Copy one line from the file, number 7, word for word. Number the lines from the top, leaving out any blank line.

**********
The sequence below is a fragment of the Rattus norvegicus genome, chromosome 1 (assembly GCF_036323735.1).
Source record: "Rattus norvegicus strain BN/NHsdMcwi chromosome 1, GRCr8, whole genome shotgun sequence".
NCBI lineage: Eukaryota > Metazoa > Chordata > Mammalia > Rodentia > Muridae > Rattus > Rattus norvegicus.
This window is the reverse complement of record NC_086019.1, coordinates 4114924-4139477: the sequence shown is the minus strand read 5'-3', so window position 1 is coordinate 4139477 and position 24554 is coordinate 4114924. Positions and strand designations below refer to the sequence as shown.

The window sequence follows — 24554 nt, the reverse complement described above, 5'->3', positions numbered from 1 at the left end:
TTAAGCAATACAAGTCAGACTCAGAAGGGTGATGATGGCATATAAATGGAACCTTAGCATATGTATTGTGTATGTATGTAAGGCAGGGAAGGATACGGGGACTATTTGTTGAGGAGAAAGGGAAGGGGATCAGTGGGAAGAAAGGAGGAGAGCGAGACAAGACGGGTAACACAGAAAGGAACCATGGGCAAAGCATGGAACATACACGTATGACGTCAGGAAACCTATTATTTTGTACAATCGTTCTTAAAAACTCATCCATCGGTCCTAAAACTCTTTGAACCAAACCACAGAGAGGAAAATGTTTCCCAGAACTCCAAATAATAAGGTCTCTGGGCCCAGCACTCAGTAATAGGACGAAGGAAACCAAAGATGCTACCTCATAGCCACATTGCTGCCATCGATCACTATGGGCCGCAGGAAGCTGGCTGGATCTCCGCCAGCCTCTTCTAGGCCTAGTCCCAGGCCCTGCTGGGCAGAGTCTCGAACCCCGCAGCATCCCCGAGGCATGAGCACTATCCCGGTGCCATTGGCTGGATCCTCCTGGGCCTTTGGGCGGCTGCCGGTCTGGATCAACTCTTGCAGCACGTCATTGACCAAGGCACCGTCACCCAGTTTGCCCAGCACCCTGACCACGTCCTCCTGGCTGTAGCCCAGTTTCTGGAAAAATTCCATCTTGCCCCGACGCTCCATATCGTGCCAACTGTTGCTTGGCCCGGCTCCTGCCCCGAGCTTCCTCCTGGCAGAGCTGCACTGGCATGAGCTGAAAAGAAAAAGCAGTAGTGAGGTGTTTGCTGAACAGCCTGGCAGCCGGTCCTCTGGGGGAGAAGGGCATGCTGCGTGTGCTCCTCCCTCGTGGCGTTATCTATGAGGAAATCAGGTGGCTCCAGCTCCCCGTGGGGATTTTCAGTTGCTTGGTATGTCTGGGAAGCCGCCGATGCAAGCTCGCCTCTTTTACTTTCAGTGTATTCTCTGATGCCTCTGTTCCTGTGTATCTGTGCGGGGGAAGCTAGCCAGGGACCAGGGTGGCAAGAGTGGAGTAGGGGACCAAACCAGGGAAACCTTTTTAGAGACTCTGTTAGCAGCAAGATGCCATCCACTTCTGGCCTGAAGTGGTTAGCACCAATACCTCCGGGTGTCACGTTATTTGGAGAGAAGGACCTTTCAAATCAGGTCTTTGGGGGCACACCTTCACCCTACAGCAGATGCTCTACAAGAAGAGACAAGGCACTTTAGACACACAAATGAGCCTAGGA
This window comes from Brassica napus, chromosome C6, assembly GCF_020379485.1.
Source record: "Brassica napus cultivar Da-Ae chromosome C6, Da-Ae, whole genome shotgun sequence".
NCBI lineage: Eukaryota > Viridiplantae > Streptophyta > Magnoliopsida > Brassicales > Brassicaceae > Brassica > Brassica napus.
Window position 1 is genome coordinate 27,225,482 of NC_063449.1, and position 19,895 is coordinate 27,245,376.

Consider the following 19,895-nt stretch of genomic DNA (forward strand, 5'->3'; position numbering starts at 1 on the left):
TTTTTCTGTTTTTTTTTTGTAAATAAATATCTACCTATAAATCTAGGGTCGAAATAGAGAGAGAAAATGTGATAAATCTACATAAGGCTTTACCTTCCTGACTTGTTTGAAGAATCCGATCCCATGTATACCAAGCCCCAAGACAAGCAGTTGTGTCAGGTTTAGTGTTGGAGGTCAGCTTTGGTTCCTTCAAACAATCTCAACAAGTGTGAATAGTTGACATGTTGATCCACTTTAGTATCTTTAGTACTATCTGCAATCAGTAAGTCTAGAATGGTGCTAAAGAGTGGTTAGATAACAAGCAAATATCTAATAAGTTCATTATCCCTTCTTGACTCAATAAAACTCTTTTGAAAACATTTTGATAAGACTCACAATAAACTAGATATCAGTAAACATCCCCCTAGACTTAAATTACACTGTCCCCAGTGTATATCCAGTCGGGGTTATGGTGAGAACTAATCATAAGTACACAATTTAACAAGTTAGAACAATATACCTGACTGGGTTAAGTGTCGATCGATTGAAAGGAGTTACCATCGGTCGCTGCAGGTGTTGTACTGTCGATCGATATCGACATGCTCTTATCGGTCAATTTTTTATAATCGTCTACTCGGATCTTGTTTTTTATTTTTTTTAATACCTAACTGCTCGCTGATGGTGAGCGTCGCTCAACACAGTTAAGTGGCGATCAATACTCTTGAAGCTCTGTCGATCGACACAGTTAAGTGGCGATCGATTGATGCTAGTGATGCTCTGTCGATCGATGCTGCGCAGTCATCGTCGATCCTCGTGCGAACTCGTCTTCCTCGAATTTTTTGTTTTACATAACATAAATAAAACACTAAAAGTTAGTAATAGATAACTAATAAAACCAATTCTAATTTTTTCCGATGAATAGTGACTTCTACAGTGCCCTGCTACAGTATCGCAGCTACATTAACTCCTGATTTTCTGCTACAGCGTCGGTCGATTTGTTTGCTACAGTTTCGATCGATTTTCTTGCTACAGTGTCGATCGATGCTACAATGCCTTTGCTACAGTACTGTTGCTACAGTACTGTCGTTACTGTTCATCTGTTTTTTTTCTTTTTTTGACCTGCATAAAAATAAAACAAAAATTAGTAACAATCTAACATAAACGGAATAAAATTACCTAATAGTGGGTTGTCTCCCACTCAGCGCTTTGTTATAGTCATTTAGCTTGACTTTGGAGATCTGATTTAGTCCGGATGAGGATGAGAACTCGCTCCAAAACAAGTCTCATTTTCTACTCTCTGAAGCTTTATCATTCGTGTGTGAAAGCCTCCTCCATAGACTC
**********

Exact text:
This window comes from Brassica napus, chromosome C6, assembly GCF_020379485.1.